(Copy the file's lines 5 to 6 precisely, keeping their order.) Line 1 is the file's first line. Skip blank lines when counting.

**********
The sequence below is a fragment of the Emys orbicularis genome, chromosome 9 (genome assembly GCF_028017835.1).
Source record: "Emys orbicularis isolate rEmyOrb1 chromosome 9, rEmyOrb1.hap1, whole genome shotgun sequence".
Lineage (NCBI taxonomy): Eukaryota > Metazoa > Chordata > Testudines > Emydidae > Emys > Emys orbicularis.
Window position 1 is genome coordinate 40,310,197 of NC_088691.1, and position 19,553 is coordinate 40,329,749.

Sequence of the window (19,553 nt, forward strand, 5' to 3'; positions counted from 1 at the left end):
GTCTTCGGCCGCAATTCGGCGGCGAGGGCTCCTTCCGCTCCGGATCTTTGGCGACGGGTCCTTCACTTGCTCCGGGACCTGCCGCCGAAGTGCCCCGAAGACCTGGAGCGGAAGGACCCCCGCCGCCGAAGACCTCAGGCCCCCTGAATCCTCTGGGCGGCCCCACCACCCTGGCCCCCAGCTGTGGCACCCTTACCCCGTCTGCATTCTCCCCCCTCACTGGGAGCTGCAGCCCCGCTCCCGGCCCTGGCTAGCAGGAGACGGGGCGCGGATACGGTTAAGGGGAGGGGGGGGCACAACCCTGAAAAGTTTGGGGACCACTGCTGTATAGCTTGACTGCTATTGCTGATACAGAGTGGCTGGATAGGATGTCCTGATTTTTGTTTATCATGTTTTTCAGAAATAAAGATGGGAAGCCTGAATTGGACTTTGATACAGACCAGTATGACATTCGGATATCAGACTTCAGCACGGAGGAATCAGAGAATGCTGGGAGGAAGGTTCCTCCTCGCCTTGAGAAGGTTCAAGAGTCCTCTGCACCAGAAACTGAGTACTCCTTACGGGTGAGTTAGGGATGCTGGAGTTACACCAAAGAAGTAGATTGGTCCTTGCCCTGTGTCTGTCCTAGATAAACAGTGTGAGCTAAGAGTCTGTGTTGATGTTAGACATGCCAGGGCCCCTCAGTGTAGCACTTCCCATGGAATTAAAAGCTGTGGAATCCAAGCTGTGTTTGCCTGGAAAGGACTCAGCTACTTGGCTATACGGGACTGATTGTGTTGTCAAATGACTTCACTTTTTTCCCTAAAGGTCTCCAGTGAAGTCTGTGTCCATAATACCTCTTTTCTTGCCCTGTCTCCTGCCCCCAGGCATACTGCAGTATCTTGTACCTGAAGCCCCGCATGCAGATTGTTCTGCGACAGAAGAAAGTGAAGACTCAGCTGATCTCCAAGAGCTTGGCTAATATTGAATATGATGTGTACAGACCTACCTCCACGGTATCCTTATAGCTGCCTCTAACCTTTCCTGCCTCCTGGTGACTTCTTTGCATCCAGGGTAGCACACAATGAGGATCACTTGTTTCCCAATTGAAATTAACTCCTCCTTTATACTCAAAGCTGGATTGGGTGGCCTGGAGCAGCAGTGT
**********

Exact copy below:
Sequence of the window (19,553 nt, forward strand, 5' to 3'; positions counted from 1 at the left end):
GTCTTCGGCCGCAATTCGGCGGCGAGGGCTCCTTCCGCTCCGGATCTTTGGCGACGGGTCCTTCACTTGCTCCGGGACCTGCCGCCGAAGTGCCCCGAAGACCTGGAGCGGAAGGACCCCCGCCGCCGAAGACCTCAGGCCCCCTGAATCCTCTGGGCGGCCCCACCACCCTGGCCCCCAGCTGTGGCACCCTTACCCCGTCTGCATTCTCCCCCCTCACTGGGAGCTGCAGCCCCGCTCCCGGCCCTGGCTAGCAGGAGACGGGGCGCGGATACGGTTAAGGGGAGGGGGGGGCACAACCCTGAAAAGTTTGGGGACCACTGCTGTATAGCTTGACTGCTATTGCTGATACAGAGTGGCTGGATAGGATGTCCTGATTTTTGTTTATCATGTTTTTCAGAAATAAAGATGGGAAGCCTGAATTGGACTTTGATACAGACCAGTATGACATTCGGATATCAGACTTCAGCACGGAGGAATCAGAGAATGCTGGGAGGAAGGTTCCTCCTCGCCTTGAGAAGGTTCAAGAGTCCTCTGCACCAGAAACTGAGTACTCCTTACGGGTGAGTTAGGGATGCTGGAGTTACACCAAAGAAGTAGATTGGTCCTTGCCCTGTGTCTGTCCTAGATAAACAGTGTGAGCTAAGAGTCTGTGTTGATGTTAGACATGCCAGGGCCCCTCAGTGTAGCACTTCCCATGGAATTAAAAGCTGTGGAATCCAAGCTGTGTTTGCCTGGAAAGGACTCAGCTACTTGGCTATACGGGACTGATTGTGTTGTCAAATGACTTCACTTTTTTCCCTAAAGGTCTCCAGTGAAGTCTGTGTCCATAATACCTCTTTTCTTGCCCTGTCTCCTGCCCCCAGGCATACTGCAGTATCTTGTACCTGAAGCCCCGCATGCAGATTGTTCTGCGACAGAAGAAAGTGAAGACTCAGCTGATCTCCAAGAGCTTGGCTAATATTGAATATGATGTGTACAGACCTACCTCCACGGTATCCTTATAGCTGCCTCTAACCTTTCCTGCCTCCTGGTGACTTCTTTGCATCCAGGGTAGCACACAATGAGGATCACTTGTTTCCCAATTGAAATTAACTCCTCCTTTATACTCAAAGCTGGATTGGGTGGCCTGGAGCAGCAGTGT